Training Periodisation

Training Periodisation

Training Conflicts Fitness is complex! It involves a complex blend of strength and endurance, both muscular and aerobic. At different levels of intensity, the muscles utilise different fuel mechanisms. You have different types of muscle fibre in each muscle; some deliver explosive power, while others can supply a moderate level of power over extended periods. As an endurance athlete racing for more than about 2 hours your body will have to get good at using fat rather than glycogen and blood sugar as its source of energy.

It would be great if we could simply go out and run, ride or swim long distances and know that it would deliver us at the top of our form ready for the race. Unfortunately, it doesn’t work like that. 

At its simplest level, we are trying to build the ability to deliver a high level of force, for as long as possible, effectively. We can think of these as shown in the diagram below.

We cannot build all of these in a single training session. Building force requires training at very high intensity for short periods. Endurance, in particular muscular endurance, requires long training sessions. Anaerobic endurance requires something in between. All of which tire the body but developing good technique is best done when you are fresh.

Arguably you could mix the session up over a week. The issue is that your body takes time to recover. You are unlikely to be completely recovered from long endurance session in a day, so following it with a pure speed session is likely to be unproductive. The demands of each form of training conflict with one another!

Removing the conflict

The answer is to periodise the training. You train certain aspects first before moving to others. But what do you start with?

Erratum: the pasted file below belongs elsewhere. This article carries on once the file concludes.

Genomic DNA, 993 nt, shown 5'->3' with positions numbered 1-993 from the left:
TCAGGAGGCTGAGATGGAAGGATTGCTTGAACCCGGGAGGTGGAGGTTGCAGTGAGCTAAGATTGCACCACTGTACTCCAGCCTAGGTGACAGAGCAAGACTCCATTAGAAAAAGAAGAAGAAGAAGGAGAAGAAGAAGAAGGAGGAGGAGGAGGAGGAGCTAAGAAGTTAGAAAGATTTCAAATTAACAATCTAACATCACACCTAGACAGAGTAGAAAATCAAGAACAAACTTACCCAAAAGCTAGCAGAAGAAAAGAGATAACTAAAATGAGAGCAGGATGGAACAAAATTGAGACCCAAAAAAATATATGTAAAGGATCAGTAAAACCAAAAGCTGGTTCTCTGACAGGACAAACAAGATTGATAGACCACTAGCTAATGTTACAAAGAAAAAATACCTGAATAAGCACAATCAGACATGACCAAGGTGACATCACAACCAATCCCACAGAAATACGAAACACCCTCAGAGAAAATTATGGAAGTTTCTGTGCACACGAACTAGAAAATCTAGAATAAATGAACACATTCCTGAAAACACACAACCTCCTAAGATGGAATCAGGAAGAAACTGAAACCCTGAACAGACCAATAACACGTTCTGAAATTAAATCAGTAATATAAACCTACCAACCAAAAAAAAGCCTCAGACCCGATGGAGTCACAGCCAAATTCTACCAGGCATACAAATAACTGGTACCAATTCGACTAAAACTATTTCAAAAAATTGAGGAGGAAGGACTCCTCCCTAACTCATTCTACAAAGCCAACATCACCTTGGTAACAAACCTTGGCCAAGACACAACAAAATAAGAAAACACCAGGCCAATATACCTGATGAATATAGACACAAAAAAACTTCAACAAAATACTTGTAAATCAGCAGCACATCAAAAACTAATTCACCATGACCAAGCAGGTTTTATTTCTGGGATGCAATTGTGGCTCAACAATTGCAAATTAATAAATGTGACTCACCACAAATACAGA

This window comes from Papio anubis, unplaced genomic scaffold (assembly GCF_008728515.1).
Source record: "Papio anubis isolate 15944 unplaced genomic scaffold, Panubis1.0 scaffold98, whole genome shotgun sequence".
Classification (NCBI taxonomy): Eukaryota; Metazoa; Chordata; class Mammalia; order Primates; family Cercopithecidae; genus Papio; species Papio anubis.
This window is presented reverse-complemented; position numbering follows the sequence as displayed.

The underlying principle is to start with the general and move to specifics of your sport/distance as the training year progress. So, strength and conditioning at the start of the training year should be a key part, building strength by running or cycling hills is another useful component. And it is also the time to focus on the long endurance sessions.

As the race season approaches, you should gradually move your focus from strength and endurance to speed with shorter more intense sessions. So, start with longer duration sessions and incorporate strength building and then reduce duration but build intensity.

The exception to this “general to specific” approach is technique. The time to look at your technique is early in the training year.

There are two excellent reasons for this. Maintaining proper technique as we tire relies on muscle memory. When the pattern of movement is deeply engrained it is easier to keep it in the later stages of a race, and if we continue to train with a poor technique, we are simply engraining it further. Watch almost any amateur training session, running, swimming or cycling, and you will see body posture and style deteriorate as the session progresses.

The other reason to focus on it now is that it will invariably involve demanding more strength from different muscles. If as a runner, you’re a heel striker and want to correct it, you’ll put more strain on your calves and Achilles. Raising your stride rate will impose other demands. Swimmers improving body position will impact core muscles and cyclists wanting to hold an aero position will find strains on back and neck. 

If you start early, not only can you build the muscles, but you can do it gradually and reduce the risk of injury.

There are a couple of things you must guard against. Long endurance sessions or hill work tend to induce a “single pace” mindset. Introducing short bursts of speed helps to guard against this. You must also incorporate some longer sessions as you approach race season to ensure you maintain the endurance built at the start of the year.

Duration, Intensity and Fitness during the training year


The training sessions provided in the Savage monthly training guide are all built around a carefully developed periodisation programme.


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